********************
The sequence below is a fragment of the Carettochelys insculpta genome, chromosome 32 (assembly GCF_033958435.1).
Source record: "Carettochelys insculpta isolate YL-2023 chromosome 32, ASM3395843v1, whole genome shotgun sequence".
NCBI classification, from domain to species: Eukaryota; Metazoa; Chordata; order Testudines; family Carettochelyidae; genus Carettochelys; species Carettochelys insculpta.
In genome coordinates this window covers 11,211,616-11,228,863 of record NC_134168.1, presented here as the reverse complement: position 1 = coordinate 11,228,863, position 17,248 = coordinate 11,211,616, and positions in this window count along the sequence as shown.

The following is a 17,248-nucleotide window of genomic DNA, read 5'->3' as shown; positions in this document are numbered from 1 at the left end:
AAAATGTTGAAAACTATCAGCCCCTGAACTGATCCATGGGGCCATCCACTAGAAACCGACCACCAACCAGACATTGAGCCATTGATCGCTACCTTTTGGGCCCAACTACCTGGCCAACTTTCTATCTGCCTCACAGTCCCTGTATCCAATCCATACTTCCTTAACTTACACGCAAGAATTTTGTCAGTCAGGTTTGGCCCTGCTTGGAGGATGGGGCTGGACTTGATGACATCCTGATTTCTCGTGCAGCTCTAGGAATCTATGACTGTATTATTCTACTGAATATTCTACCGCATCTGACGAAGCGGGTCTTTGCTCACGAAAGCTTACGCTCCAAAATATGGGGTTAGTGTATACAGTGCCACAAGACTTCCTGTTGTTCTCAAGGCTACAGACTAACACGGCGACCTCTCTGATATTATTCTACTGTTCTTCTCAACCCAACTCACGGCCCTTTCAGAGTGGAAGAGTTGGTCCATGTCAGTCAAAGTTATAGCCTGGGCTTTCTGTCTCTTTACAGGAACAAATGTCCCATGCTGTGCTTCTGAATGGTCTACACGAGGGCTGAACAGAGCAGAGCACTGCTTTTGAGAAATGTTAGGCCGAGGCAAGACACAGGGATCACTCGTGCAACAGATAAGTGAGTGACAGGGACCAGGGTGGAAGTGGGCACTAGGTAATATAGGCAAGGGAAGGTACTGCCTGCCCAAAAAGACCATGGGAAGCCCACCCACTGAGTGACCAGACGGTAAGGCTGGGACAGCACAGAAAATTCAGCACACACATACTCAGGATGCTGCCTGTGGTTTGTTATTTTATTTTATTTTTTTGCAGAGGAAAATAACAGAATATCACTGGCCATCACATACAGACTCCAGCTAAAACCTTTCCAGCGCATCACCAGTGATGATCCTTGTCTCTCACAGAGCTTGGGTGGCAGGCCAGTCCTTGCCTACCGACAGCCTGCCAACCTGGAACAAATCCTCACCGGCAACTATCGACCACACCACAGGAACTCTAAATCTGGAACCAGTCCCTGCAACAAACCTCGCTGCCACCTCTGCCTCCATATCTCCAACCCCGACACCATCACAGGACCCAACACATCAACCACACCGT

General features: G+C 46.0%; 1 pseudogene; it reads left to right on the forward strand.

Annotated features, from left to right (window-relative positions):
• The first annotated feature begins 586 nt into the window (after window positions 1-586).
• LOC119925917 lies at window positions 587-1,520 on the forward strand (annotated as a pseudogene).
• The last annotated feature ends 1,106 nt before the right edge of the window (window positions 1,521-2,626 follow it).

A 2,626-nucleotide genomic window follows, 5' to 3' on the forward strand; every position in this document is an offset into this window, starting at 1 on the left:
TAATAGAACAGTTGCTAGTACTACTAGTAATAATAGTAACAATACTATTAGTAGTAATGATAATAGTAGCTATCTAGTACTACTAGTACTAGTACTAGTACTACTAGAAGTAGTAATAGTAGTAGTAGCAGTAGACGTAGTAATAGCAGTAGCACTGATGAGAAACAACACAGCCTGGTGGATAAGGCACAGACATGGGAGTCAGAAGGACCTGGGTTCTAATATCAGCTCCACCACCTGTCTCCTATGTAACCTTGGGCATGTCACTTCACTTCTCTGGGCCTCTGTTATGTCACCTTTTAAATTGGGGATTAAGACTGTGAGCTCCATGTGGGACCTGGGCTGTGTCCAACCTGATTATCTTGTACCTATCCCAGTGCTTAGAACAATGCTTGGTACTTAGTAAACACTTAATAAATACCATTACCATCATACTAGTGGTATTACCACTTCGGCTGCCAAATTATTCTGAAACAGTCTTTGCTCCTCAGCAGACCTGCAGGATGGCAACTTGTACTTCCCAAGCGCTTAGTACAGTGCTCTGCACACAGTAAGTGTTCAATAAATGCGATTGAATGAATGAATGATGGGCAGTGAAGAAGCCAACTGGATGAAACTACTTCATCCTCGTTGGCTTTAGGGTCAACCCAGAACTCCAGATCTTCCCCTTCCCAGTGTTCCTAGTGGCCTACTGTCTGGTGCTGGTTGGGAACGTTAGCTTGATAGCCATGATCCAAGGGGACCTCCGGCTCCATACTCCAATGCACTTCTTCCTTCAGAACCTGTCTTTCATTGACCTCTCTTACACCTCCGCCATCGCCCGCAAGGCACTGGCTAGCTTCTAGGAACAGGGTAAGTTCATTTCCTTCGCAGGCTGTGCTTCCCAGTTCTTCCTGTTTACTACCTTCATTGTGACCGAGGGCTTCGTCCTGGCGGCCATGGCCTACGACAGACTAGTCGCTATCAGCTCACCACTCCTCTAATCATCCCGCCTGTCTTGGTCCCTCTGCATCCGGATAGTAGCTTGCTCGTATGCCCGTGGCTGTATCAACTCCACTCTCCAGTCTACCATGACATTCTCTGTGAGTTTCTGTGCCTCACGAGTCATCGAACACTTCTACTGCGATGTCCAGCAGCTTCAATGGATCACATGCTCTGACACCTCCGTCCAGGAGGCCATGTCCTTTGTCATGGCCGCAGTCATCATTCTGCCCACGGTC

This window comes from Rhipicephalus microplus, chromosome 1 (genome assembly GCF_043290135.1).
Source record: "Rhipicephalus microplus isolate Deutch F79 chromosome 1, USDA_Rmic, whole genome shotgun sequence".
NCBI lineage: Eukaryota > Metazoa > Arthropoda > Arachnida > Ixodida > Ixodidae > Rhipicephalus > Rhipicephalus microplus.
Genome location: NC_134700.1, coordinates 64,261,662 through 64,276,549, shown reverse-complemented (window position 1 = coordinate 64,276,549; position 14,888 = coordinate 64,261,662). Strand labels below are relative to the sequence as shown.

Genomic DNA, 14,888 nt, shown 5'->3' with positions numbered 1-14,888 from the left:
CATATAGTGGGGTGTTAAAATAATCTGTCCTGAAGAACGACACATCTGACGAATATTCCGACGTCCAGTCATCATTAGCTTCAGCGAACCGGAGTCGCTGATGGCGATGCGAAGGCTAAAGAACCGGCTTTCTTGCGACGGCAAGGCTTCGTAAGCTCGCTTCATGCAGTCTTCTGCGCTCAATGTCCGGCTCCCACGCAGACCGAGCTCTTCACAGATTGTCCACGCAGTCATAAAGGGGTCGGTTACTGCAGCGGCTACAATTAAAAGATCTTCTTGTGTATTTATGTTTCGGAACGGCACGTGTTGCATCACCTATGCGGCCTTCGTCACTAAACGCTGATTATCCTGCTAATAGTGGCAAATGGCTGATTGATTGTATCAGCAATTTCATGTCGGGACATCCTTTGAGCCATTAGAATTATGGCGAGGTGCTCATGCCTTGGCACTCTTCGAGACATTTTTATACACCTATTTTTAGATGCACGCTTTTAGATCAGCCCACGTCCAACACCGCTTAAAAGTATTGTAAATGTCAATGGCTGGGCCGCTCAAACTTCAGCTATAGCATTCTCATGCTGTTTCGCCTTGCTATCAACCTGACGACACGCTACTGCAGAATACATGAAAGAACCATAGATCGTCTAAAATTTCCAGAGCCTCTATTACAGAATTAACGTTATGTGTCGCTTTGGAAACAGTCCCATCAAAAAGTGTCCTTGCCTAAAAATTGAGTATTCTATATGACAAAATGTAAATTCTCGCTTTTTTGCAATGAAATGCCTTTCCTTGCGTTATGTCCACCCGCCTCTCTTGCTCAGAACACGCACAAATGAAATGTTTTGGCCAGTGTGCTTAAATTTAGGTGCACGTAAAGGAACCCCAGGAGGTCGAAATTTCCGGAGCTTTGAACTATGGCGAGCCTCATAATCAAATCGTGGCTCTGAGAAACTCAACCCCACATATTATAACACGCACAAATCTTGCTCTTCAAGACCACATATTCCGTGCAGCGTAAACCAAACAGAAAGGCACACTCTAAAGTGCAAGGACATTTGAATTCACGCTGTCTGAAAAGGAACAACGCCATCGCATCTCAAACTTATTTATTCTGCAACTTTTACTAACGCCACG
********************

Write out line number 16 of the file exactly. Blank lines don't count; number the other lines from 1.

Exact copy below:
NCBI lineage: Eukaryota > Metazoa > Arthropoda > Arachnida > Ixodida > Ixodidae > Rhipicephalus > Rhipicephalus microplus.